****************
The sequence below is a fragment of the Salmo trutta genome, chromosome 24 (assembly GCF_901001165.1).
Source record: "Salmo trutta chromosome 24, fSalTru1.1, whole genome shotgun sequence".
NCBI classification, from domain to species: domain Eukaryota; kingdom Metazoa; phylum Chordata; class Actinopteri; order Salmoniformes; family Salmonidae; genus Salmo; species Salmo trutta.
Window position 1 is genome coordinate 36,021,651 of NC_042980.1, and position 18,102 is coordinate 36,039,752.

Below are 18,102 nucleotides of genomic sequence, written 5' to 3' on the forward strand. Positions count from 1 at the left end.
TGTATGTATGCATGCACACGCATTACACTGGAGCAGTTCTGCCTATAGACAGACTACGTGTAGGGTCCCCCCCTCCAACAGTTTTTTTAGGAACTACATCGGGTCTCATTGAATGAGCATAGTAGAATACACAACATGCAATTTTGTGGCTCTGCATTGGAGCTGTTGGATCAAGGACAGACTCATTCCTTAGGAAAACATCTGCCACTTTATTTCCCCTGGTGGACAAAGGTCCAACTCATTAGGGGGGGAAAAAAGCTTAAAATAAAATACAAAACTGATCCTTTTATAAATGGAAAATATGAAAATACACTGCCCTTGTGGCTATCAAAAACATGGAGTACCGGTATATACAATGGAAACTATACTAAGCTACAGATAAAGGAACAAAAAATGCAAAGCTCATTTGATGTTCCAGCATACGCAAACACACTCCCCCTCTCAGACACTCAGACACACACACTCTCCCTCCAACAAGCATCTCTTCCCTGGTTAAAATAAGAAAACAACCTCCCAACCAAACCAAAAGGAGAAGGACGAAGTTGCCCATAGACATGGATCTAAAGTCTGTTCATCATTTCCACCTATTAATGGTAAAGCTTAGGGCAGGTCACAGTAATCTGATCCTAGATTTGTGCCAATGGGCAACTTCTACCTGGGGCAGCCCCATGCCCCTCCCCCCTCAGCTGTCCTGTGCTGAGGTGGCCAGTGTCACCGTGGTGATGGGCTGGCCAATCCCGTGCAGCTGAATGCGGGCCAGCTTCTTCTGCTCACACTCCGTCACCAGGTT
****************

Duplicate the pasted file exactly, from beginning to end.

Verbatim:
The sequence below is a fragment of the Salmo trutta genome, chromosome 24 (assembly GCF_901001165.1).
Source record: "Salmo trutta chromosome 24, fSalTru1.1, whole genome shotgun sequence".
NCBI classification, from domain to species: domain Eukaryota; kingdom Metazoa; phylum Chordata; class Actinopteri; order Salmoniformes; family Salmonidae; genus Salmo; species Salmo trutta.
Window position 1 is genome coordinate 36,021,651 of NC_042980.1, and position 18,102 is coordinate 36,039,752.

Below are 18,102 nucleotides of genomic sequence, written 5' to 3' on the forward strand. Positions count from 1 at the left end.
TGTATGTATGCATGCACACGCATTACACTGGAGCAGTTCTGCCTATAGACAGACTACGTGTAGGGTCCCCCCCTCCAACAGTTTTTTTAGGAACTACATCGGGTCTCATTGAATGAGCATAGTAGAATACACAACATGCAATTTTGTGGCTCTGCATTGGAGCTGTTGGATCAAGGACAGACTCATTCCTTAGGAAAACATCTGCCACTTTATTTCCCCTGGTGGACAAAGGTCCAACTCATTAGGGGGGGAAAAAAGCTTAAAATAAAATACAAAACTGATCCTTTTATAAATGGAAAATATGAAAATACACTGCCCTTGTGGCTATCAAAAACATGGAGTACCGGTATATACAATGGAAACTATACTAAGCTACAGATAAAGGAACAAAAAATGCAAAGCTCATTTGATGTTCCAGCATACGCAAACACACTCCCCCTCTCAGACACTCAGACACACACACTCTCCCTCCAACAAGCATCTCTTCCCTGGTTAAAATAAGAAAACAACCTCCCAACCAAACCAAAAGGAGAAGGACGAAGTTGCCCATAGACATGGATCTAAAGTCTGTTCATCATTTCCACCTATTAATGGTAAAGCTTAGGGCAGGTCACAGTAATCTGATCCTAGATTTGTGCCAATGGGCAACTTCTACCTGGGGCAGCCCCATGCCCCTCCCCCCTCAGCTGTCCTGTGCTGAGGTGGCCAGTGTCACCGTGGTGATGGGCTGGCCAATCCCGTGCAGCTGAATGCGGGCCAGCTTCTTCTGCTCACACTCCGTCACCAGGTT